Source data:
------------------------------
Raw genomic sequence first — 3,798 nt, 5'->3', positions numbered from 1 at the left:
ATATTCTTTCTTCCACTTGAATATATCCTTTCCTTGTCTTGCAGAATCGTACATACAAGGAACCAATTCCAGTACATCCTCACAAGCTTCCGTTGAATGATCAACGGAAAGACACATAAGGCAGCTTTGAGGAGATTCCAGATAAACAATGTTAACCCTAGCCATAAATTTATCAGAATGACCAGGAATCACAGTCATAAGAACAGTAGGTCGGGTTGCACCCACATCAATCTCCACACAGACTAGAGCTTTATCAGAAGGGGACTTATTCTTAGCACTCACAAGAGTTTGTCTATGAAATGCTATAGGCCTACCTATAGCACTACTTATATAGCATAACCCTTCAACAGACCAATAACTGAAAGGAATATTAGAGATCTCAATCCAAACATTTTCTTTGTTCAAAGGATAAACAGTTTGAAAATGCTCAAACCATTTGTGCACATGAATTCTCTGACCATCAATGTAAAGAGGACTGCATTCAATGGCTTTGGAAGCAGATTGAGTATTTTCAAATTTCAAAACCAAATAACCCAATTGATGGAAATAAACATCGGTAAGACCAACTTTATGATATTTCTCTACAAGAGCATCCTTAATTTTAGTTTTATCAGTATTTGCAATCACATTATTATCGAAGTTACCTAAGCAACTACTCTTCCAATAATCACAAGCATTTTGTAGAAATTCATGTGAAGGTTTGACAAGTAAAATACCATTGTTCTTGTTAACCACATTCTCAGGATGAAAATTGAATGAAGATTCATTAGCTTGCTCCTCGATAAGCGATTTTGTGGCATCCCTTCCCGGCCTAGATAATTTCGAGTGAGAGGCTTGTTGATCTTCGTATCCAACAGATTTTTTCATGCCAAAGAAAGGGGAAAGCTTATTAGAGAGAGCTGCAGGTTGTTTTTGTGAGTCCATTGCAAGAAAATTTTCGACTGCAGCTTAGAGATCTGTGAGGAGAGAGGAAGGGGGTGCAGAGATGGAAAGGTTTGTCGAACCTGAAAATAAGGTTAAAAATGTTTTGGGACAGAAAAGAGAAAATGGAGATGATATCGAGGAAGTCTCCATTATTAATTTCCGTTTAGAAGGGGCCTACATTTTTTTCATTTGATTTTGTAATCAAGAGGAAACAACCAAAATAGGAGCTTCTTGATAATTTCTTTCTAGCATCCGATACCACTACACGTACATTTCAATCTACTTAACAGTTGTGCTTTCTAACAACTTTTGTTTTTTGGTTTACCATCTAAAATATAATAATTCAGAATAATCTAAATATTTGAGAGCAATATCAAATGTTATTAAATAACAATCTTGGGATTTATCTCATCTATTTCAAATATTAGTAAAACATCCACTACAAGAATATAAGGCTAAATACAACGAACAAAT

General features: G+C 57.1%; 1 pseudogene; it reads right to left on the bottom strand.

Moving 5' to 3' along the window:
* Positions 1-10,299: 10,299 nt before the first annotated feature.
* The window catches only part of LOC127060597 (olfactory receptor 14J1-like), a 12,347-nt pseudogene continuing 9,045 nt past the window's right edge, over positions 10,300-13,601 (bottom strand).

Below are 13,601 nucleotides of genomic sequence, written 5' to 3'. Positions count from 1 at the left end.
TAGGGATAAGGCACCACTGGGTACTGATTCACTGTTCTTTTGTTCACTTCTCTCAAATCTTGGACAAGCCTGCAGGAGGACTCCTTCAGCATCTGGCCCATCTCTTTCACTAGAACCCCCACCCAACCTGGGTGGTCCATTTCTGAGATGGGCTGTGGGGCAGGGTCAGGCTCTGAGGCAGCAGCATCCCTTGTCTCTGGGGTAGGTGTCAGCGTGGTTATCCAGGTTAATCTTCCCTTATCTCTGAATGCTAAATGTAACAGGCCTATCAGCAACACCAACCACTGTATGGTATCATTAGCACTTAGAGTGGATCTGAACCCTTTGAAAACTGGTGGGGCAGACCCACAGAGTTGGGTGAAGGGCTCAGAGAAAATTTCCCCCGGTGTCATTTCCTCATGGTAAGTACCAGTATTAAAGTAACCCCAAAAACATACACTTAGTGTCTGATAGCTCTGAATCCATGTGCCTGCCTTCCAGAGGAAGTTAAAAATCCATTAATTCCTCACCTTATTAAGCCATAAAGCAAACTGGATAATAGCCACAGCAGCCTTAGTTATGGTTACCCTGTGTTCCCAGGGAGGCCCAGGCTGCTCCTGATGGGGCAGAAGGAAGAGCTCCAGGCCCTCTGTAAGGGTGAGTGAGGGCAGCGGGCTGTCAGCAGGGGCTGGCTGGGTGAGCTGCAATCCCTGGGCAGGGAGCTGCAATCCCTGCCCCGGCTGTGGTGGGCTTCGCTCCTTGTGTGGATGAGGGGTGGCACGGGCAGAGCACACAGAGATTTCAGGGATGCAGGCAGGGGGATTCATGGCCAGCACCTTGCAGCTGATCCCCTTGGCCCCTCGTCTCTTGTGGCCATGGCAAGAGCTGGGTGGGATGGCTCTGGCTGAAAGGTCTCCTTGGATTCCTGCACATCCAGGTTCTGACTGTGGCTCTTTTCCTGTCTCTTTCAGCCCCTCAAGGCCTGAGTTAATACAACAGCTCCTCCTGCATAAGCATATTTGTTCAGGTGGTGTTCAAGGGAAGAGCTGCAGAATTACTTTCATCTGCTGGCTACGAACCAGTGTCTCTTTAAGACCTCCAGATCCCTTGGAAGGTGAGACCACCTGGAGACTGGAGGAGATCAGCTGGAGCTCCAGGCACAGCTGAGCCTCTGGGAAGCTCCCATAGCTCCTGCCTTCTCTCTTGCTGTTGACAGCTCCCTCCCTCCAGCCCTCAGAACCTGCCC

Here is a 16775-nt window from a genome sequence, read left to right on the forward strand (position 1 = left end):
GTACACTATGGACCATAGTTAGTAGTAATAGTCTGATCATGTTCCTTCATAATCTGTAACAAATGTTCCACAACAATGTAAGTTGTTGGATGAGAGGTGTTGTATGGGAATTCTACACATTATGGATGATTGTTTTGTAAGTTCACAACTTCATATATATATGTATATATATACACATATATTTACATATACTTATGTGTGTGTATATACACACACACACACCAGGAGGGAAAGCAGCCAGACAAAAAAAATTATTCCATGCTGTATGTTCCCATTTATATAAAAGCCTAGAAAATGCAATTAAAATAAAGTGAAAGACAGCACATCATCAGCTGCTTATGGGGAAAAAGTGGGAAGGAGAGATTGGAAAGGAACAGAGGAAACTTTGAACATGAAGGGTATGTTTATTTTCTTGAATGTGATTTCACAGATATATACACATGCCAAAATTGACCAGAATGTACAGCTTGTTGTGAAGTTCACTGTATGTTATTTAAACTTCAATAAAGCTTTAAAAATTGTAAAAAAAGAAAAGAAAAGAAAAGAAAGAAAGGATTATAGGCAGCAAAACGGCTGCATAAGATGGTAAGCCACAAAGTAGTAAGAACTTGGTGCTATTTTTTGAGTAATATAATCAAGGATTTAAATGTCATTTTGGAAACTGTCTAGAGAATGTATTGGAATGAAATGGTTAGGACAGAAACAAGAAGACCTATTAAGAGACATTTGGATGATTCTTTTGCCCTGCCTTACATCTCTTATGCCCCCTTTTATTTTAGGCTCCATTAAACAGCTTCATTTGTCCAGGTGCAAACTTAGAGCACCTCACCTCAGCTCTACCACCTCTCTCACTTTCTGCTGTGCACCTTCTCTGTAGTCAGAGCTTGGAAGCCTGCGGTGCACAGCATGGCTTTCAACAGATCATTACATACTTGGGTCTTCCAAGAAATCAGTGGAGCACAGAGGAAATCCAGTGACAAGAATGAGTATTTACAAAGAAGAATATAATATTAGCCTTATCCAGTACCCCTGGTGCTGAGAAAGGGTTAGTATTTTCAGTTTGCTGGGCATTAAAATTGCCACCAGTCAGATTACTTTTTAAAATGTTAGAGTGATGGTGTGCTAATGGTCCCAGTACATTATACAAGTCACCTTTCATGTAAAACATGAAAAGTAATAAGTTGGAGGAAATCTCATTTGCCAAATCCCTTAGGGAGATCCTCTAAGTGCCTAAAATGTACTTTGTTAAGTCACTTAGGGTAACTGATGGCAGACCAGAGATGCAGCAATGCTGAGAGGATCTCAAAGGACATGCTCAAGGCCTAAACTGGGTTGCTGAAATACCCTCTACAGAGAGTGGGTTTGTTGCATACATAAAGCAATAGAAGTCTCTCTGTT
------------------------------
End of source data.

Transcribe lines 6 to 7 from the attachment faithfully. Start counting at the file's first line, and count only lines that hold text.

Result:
* The window catches only part of LOC127060597 (olfactory receptor 14J1-like), a 12,347-nt pseudogene continuing 9,045 nt past the window's right edge, over positions 10,300-13,601 (bottom strand).

Below are 13,601 nucleotides of genomic sequence, written 5' to 3'. Positions count from 1 at the left end.